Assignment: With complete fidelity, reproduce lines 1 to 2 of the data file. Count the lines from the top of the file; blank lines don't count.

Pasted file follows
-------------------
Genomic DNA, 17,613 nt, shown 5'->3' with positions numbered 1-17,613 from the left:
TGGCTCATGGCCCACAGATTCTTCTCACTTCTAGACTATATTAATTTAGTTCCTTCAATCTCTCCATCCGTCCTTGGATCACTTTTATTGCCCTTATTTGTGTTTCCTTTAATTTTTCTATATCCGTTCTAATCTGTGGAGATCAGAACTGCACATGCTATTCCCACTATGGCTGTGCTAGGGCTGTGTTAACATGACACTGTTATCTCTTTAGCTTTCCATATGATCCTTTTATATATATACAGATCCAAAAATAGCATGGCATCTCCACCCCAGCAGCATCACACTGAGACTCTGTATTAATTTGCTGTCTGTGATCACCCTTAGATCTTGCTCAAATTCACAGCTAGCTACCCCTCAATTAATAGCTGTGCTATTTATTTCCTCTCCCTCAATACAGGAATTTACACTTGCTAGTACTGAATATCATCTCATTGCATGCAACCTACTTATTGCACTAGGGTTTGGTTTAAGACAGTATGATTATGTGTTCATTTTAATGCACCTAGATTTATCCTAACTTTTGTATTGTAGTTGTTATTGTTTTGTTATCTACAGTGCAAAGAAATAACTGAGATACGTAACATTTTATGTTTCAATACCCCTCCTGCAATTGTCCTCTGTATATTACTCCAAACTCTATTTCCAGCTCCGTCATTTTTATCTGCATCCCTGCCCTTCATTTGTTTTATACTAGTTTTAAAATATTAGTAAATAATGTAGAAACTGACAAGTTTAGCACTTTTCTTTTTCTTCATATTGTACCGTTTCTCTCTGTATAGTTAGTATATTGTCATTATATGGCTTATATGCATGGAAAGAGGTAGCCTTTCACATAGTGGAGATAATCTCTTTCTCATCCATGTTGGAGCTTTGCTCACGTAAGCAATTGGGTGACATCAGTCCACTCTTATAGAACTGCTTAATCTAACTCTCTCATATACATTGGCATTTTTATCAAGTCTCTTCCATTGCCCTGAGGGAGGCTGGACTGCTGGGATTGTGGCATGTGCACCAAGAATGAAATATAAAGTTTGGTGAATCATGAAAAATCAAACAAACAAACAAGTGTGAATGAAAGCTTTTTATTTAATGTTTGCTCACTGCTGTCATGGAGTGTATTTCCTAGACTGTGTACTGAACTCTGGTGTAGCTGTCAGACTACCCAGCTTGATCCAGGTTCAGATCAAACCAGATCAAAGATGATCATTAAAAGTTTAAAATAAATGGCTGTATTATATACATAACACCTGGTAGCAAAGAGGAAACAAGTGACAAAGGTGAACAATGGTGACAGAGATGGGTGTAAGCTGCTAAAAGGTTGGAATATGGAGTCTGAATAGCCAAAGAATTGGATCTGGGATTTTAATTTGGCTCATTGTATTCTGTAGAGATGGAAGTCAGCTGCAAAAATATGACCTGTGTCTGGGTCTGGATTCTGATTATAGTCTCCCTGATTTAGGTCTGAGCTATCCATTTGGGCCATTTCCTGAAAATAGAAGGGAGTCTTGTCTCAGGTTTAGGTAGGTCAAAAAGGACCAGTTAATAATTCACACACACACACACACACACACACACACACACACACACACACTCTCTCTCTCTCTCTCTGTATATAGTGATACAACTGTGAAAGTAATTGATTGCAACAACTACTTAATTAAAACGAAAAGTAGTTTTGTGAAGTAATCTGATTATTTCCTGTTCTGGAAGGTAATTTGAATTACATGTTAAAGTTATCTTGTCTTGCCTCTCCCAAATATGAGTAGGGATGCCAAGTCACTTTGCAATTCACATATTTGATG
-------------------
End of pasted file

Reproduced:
Genomic DNA, 17,613 nt, shown 5'->3' with positions numbered 1-17,613 from the left:
TGGCTCATGGCCCACAGATTCTTCTCACTTCTAGACTATATTAATTTAGTTCCTTCAATCTCTCCATCCGTCCTTGGATCACTTTTATTGCCCTTATTTGTGTTTCCTTTAATTTTTCTATATCCGTTCTAATCTGTGGAGATCAGAACTGCACATGCTATTCCCACTATGGCTGTGCTAGGGCTGTGTTAACATGACACTGTTATCTCTTTAGCTTTCCATATGATCCTTTTATATATATACAGATCCAAAAATAGCATGGCATCTCCACCCCAGCAGCATCACACTGAGACTCTGTATTAATTTGCTGTCTGTGATCACCCTTAGATCTTGCTCAAATTCACAGCTAGCTACCCCTCAATTAATAGCTGTGCTATTTATTTCCTCTCCCTCAATACAGGAATTTACACTTGCTAGTACTGAATATCATCTCATTGCATGCAACCTACTTATTGCACTAGGGTTTGGTTTAAGACAGTATGATTATGTGTTCATTTTAATGCACCTAGATTTATCCTAACTTTTGTATTGTAGTTGTTATTGTTTTGTTATCTACAGTGCAAAGAAATAACTGAGATACGTAACATTTTATGTTTCAATACCCCTCCTGCAATTGTCCTCTGTATATTACTCCAAACTCTATTTCCAGCTCCGTCATTTTTATCTGCATCCCTGCCCTTCATTTGTTTTATACTAGTTTTAAAATATTAGTAAATAATGTAGAAACTGACAAGTTTAGCACTTTTCTTTTTCTTCATATTGTACCGTTTCTCTCTGTATAGTTAGTATATTGTCATTATATGGCTTATATGCATGGAAAGAGGTAGCCTTTCACATAGTGGAGATAATCTCTTTCTCATCCATGTTGGAGCTTTGCTCACGTAAGCAATTGGGTGACATCAGTCCACTCTTATAGAACTGCTTAATCTAACTCTCTCATATACATTGGCATTTTTATCAAGTCTCTTCCATTGCCCTGAGGGAGGCTGGACTGCTGGGATTGTGGCATGTGCACCAAGAATGAAATATAAAGTTTGGTGAATCATGAAAAATCAAACAAACAAACAAGTGTGAATGAAAGCTTTTTATTTAATGTTTGCTCACTGCTGTCATGGAGTGTATTTCCTAGACTGTGTACTGAACTCTGGTGTAGCTGTCAGACTACCCAGCTTGATCCAGGTTCAGATCAAACCAGATCAAAGATGATCATTAAAAGTTTAAAATAAATGGCTGTATTATATACATAACACCTGGTAGCAAAGAGGAAACAAGTGACAAAGGTGAACAATGGTGACAGAGATGGGTGTAAGCTGCTAAAAGGTTGGAATATGGAGTCTGAATAGCCAAAGAATTGGATCTGGGATTTTAATTTGGCTCATTGTATTCTGTAGAGATGGAAGTCAGCTGCAAAAATATGACCTGTGTCTGGGTCTGGATTCTGATTATAGTCTCCCTGATTTAGGTCTGAGCTATCCATTTGGGCCATTTCCTGAAAATAGAAGGGAGTCTTGTCTCAGGTTTAGGTAGGTCAAAAAGGACCAGTTAATAATTCACACACACACACACACACACACACACACACACACACACACACTCTCTCTCTCTCTCTCTGTATATAGTGATACAACTGTGAAAGTAATTGATTGCAACAACTACTTAATTAAAACGAAAAGTAGTTTTGTGAAGTAATCTGATTATTTCCTGTTCTGGAAGGTAATTTGAATTACATGTTAAAGTTATCTTGTCTTGCCTCTCCCAAATATGAGTAGGGATGCCAAGTCACTTTGCAATTCACATATTTGATG